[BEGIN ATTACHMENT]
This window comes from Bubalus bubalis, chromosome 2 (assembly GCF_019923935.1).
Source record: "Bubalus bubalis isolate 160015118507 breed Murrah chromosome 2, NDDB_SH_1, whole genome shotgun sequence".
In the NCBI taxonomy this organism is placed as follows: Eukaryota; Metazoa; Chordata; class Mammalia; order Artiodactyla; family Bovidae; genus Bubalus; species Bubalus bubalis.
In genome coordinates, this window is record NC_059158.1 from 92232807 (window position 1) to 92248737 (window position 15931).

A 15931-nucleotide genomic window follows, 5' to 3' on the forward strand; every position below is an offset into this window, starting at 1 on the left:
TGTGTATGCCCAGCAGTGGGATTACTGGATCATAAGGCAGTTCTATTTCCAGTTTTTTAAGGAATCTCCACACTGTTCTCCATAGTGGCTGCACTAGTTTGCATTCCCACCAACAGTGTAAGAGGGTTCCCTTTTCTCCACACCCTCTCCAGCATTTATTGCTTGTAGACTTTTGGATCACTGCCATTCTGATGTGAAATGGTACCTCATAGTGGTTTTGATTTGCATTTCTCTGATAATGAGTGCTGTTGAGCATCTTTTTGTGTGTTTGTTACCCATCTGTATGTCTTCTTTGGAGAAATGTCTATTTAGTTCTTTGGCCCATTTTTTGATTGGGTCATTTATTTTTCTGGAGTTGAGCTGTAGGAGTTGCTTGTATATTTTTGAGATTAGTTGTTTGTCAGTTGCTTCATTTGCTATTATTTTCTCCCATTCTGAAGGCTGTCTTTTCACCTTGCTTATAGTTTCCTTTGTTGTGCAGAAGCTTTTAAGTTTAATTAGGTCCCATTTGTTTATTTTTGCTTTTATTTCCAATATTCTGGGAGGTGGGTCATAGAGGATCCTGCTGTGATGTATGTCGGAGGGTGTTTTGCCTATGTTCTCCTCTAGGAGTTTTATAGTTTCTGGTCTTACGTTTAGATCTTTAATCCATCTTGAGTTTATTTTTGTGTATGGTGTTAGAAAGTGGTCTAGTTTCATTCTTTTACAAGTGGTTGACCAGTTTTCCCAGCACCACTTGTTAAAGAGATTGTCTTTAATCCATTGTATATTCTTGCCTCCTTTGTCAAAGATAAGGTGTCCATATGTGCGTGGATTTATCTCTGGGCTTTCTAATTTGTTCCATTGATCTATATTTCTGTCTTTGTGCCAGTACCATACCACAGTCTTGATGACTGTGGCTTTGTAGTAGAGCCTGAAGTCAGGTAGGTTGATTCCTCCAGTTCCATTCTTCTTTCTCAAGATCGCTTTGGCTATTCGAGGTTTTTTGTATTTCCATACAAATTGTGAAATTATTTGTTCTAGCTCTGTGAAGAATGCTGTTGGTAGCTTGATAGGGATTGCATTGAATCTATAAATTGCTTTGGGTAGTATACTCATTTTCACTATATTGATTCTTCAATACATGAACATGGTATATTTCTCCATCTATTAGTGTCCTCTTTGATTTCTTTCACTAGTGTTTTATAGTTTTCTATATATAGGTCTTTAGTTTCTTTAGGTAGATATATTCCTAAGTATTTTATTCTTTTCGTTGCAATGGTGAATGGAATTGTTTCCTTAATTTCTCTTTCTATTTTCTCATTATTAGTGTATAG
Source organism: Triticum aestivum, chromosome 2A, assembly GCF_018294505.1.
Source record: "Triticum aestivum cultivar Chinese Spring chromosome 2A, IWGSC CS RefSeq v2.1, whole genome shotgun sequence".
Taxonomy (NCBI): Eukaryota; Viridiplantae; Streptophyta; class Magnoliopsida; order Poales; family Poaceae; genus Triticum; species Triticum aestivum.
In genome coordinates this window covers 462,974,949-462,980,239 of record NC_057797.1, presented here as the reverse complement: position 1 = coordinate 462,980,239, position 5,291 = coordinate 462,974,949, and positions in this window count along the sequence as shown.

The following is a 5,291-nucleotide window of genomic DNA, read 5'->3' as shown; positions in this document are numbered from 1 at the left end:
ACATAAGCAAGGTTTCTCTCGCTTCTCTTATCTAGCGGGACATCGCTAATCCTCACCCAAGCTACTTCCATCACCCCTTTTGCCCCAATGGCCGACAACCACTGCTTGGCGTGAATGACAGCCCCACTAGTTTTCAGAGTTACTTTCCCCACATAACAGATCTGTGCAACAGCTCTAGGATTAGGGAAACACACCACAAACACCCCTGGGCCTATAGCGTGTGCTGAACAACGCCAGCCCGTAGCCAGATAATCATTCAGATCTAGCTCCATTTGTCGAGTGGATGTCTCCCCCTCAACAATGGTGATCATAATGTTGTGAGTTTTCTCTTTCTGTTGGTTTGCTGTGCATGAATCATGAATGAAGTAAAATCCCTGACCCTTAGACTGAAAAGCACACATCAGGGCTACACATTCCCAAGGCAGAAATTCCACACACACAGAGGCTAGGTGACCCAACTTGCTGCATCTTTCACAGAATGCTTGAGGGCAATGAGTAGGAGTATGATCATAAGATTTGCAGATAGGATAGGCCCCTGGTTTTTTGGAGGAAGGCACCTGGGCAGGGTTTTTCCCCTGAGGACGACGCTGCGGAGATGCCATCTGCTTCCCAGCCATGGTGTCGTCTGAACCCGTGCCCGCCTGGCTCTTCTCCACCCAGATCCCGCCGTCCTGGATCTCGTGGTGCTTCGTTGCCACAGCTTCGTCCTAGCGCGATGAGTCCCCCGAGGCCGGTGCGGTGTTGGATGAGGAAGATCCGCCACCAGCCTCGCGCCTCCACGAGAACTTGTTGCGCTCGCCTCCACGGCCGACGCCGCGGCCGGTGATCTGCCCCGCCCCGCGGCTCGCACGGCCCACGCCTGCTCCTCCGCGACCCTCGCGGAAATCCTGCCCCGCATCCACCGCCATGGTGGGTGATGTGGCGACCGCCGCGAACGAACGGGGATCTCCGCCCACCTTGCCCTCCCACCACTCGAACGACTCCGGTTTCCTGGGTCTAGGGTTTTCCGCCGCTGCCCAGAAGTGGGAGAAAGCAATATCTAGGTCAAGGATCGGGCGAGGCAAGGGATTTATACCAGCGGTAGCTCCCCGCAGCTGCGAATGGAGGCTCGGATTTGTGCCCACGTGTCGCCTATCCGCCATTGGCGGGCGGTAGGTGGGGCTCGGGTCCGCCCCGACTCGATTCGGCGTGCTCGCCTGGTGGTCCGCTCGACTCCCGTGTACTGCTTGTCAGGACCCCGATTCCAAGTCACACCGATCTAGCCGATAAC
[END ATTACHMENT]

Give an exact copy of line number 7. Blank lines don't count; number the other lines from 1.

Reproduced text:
Source organism: Triticum aestivum, chromosome 2A, assembly GCF_018294505.1.